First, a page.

JSU has long existed as one of the state’s leading educators of educators. It’s a reputation the former teacher’s college still owns. Historically, a notable number of students who earn education degrees there are graduates with career goals to teach and coach high school sports.
Here’s the opportunity JSU shouldn’t waste.
Earlier this week, statewide weight-loss program Scale Back Alabama honored four JSU assistant football coaches for their efforts. Those coaches — Jimmy Ogle, Ronnie Letson, Adam Ross and Tommy Joe Whiddon — lost a combined 120 pounds over a 10-week period.
In a Star story Tuesday, Ogle explained the problem that so many coaches face when it comes to healthy lifestyles: They work grueling schedules, travel often and habitually keep late nights. That scenario doesn’t lend itself to eating and exercising properly.
“It’s a lot of long days during the season, and you eat what you can,” Ogle said. “It’s easy to get big, especially for me, because I’m a stress eater.”
JSU’s opportunity is to teach future coaches the importance of monitoring their eating and exercise habits once they join the rat-race of full-time employment. Ogle and his three fellow coaches are ready-made examples.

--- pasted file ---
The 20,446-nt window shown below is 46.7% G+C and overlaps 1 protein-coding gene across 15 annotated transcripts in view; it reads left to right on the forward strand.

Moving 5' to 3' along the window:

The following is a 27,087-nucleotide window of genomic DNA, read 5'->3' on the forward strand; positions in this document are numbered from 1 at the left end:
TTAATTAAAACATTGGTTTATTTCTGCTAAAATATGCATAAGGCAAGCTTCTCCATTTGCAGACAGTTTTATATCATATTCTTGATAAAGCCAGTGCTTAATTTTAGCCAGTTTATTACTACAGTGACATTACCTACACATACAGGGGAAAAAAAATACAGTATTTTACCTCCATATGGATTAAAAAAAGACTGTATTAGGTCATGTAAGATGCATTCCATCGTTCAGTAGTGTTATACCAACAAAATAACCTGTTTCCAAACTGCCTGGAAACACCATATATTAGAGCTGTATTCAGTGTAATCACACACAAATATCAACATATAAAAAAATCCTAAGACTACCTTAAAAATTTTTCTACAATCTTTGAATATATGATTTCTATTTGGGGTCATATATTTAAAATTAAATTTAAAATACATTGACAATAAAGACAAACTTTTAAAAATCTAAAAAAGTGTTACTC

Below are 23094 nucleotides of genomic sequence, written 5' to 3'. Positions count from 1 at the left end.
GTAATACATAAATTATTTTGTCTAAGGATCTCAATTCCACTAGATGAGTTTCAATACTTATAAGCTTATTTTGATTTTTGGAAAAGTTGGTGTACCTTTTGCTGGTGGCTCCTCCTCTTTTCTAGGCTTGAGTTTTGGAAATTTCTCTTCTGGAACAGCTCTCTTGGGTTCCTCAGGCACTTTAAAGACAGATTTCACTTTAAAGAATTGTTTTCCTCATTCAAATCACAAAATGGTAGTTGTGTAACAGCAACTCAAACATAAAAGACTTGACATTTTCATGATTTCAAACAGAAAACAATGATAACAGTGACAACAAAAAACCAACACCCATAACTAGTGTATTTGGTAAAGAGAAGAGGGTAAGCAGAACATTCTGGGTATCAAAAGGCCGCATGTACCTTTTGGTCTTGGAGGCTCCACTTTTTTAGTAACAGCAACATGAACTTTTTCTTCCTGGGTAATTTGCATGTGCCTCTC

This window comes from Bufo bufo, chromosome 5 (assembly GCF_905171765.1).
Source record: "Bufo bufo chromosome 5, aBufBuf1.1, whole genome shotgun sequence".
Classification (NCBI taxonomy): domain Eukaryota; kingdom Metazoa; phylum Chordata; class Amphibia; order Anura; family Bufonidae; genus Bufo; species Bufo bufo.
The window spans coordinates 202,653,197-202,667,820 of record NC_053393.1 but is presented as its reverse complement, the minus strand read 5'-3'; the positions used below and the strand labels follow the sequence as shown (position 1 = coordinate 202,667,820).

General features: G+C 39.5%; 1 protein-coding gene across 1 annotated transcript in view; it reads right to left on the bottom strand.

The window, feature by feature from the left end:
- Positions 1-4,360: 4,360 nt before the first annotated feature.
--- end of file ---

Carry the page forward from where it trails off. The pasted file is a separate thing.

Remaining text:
Granted, college football coaches aren’t overloaded with free time. But how fitting it would be if JSU’s coaches could speak to the university’s education students who have plans to coach.
We can’t help but believe that hearing these men’s stories — how their weight ballooned, and what they did to slim down — would make an impression on these future coaches. For that matter, JSU Athletics Director Warren Koegel could offer his four assistants up as speakers for Calhoun County’s high schools, where they could deliver real-life stories to athletes and coaches here in their back yard.
This year, The Star is examining the statewide epidemic of excess weight and its many medical concerns. Alabama is a fat, unhealthy state. Changing that requires alterations in everything we do: how we eat, how we exercise, what we value, how we shop for food, and what we teach our children about healthy choices. It’s a complex problem.
We lift up these four JSU coaches as positive examples. Their stories should be taken on tour. If they can better their lives, others can, too.